The National Geographic Guide to Landscape and Wildlife Photography
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It could be a silent expanse of Artic wilderness. An ancient tree in the woods. An elusive tiger out on the hunt. A hummingbird flitting along your back porch. Whatever their subject, few photographs as are ethereal and soul-stirring as those that capture landscapes or wildlife.
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Our world is filled with so much eye-catching beauty and intrigue that it demands to be photographed. The only problem: the perfect landscape and wildlife shot is so tricky that if you don’t know how to shoot what you’re seeing at the right time and the right moment, you’re likely to let these natural wonders pass you by.
In fact, it often seems like some photographers are simply blessed with a preternatural ability to capture these subjects in their lenses. But even the world’s greatest landscape or wildlife photographers are operating from a learnable set of skills, techniques, tricks, tools, and perspectives to get their award-winning photos of shimmering sunsets, snowcapped mountains, curious monkeys, and vibrant fish. Knowing how to work with natural light, how to move quickly and quietly, how to play with depth of field and perspective, how to research your subjects, how to see the world like a professional photographer: these and other insights can help photographers at all levels take smarter, sharper photos—whether you’re on a short walk through your backyard or on a grand trip to some of the most unique regions on the planet.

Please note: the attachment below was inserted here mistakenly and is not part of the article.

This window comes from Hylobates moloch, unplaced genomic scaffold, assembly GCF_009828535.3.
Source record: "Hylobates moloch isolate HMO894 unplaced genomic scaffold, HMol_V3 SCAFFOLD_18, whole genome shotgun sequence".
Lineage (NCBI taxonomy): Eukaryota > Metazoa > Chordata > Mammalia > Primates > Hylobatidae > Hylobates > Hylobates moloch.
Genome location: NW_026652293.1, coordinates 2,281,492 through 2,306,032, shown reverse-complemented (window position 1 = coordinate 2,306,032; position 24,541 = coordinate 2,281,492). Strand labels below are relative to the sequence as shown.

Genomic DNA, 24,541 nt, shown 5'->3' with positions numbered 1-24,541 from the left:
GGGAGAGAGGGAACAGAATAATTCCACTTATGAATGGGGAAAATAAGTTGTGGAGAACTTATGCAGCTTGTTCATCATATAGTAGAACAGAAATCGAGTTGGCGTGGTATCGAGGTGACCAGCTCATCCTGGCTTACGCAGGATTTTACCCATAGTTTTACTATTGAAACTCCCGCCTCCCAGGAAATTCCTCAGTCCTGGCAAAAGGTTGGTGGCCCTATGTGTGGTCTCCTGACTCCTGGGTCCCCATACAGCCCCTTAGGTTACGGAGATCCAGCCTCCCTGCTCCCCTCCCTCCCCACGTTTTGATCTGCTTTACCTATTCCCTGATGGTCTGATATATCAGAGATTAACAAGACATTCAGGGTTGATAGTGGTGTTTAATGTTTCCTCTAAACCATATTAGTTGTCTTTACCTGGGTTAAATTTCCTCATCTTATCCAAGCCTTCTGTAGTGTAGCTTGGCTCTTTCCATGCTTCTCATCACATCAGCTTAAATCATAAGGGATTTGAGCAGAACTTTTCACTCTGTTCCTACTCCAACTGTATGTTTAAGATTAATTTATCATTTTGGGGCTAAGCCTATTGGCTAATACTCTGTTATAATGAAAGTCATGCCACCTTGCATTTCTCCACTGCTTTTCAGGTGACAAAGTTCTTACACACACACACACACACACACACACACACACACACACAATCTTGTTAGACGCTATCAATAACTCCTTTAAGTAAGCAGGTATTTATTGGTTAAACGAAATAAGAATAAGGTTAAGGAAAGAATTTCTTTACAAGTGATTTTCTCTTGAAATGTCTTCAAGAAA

Who better to explain these skills and insights than expert photographers from National Geographic, whose trained eyes are responsible for some of the most powerful images of the natural world? In The National Geographic Guide to Landscape and Wildlife Photography, National Geographic photographers Michael Melford and Tim Laman reveal their stories and secrets about what makes for great landscape and wildlife photography. Taking you around the world from the comfort of your own home, they’ve created 24 visually-rich, adventure-packed lectures that lay bare the art of seeing that’s essential to taking unforgettable photos of desert cliffs, penguin colonies, dramatic waterfalls, birds of paradise, and so much more.
See Landscapes like an Expert
Cameras are powerful tools, but they don’t take pictures by themselves.
“You have to imagine the photograph you want, frame it, and make the image,” Mr. Melford says. “In other words, the most important tool for photography is not your camera but your eye, your vision, your mind.”
In the first 12 lectures of The National Geographic Guide to Landscape and Wildlife Photography, you’ll travel alongside Mr. Melford as he ventures out into the field in search of moments in natural time that can’t be missed. Taking you through parks, forests, deserts, and preserves, he reveals how to look at and shoot everything from frozen ponds and rushing waterfalls to star-filled skies and desert dunes.
As you comb through his wide-ranging portfolio of landscape photographs, you’ll discover just what it takes to see landscapes with a seasoned photographer’s eye. You’ll learn:
which lenses are best for capturing particular vistas, including the 16-35mm zoom lens, which can highlight the wide expanse of a landscape as well as smaller spaces;
how photographers research the landscapes they want to capture before they start shooting (including making quick “sketches” on their mobile phones);
how to play with natural colors, including slowing down the shutter speed on windy, overcast days so the colors around you mix and blur together;
how simple tools in common editing programs can help you recapture the magic of what you originally saw out in nature; and